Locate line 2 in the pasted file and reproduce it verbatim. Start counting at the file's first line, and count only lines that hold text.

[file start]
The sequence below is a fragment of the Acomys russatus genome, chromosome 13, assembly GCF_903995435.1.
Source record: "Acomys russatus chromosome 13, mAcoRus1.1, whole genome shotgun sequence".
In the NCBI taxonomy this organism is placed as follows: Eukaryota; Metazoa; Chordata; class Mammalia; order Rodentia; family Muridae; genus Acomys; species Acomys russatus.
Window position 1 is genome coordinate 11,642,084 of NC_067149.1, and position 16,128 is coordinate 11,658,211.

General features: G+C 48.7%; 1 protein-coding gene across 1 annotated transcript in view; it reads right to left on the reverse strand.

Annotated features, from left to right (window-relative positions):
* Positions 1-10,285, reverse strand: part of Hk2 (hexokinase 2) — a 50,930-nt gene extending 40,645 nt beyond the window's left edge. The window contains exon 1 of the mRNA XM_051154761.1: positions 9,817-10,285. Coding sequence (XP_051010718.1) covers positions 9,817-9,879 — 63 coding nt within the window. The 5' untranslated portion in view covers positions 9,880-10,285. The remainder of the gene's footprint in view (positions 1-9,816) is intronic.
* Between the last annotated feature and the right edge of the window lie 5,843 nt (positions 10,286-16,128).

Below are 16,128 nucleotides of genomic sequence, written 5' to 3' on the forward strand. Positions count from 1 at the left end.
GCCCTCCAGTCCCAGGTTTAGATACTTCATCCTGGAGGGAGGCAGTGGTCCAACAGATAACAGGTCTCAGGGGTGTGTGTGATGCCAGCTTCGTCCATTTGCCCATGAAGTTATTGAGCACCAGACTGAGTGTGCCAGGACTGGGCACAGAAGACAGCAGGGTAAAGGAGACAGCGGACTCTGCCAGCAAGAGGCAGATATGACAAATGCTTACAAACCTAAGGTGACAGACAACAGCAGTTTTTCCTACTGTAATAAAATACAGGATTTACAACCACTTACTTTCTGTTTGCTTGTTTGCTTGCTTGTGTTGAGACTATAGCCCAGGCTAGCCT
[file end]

Source record: "Acomys russatus chromosome 13, mAcoRus1.1, whole genome shotgun sequence".